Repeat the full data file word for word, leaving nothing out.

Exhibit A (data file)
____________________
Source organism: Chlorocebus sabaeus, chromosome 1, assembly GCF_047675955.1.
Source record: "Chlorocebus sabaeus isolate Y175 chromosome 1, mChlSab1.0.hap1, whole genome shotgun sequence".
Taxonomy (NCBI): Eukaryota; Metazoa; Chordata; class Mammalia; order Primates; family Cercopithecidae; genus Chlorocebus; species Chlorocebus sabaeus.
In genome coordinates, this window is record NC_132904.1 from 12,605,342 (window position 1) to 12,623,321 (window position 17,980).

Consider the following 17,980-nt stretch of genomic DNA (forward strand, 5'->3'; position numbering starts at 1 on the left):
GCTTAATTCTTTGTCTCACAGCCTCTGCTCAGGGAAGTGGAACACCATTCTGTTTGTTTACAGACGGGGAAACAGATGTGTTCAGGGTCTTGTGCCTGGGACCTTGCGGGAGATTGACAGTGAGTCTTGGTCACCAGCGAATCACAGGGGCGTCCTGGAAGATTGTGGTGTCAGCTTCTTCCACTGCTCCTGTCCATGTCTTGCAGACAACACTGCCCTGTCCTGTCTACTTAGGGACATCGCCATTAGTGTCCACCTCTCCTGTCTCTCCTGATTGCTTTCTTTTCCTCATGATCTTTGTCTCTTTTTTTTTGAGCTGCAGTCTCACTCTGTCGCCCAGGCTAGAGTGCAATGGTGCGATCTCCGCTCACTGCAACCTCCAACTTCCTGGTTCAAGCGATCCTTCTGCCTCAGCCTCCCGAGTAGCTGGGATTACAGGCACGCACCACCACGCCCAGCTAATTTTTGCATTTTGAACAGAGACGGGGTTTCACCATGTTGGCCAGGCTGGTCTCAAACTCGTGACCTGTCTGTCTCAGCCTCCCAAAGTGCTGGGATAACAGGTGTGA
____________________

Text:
Source organism: Chlorocebus sabaeus, chromosome 1, assembly GCF_047675955.1.
Source record: "Chlorocebus sabaeus isolate Y175 chromosome 1, mChlSab1.0.hap1, whole genome shotgun sequence".
Taxonomy (NCBI): Eukaryota; Metazoa; Chordata; class Mammalia; order Primates; family Cercopithecidae; genus Chlorocebus; species Chlorocebus sabaeus.
In genome coordinates, this window is record NC_132904.1 from 12,605,342 (window position 1) to 12,623,321 (window position 17,980).

Consider the following 17,980-nt stretch of genomic DNA (forward strand, 5'->3'; position numbering starts at 1 on the left):
GCTTAATTCTTTGTCTCACAGCCTCTGCTCAGGGAAGTGGAACACCATTCTGTTTGTTTACAGACGGGGAAACAGATGTGTTCAGGGTCTTGTGCCTGGGACCTTGCGGGAGATTGACAGTGAGTCTTGGTCACCAGCGAATCACAGGGGCGTCCTGGAAGATTGTGGTGTCAGCTTCTTCCACTGCTCCTGTCCATGTCTTGCAGACAACACTGCCCTGTCCTGTCTACTTAGGGACATCGCCATTAGTGTCCACCTCTCCTGTCTCTCCTGATTGCTTTCTTTTCCTCATGATCTTTGTCTCTTTTTTTTTGAGCTGCAGTCTCACTCTGTCGCCCAGGCTAGAGTGCAATGGTGCGATCTCCGCTCACTGCAACCTCCAACTTCCTGGTTCAAGCGATCCTTCTGCCTCAGCCTCCCGAGTAGCTGGGATTACAGGCACGCACCACCACGCCCAGCTAATTTTTGCATTTTGAACAGAGACGGGGTTTCACCATGTTGGCCAGGCTGGTCTCAAACTCGTGACCTGTCTGTCTCAGCCTCCCAAAGTGCTGGGATAACAGGTGTGA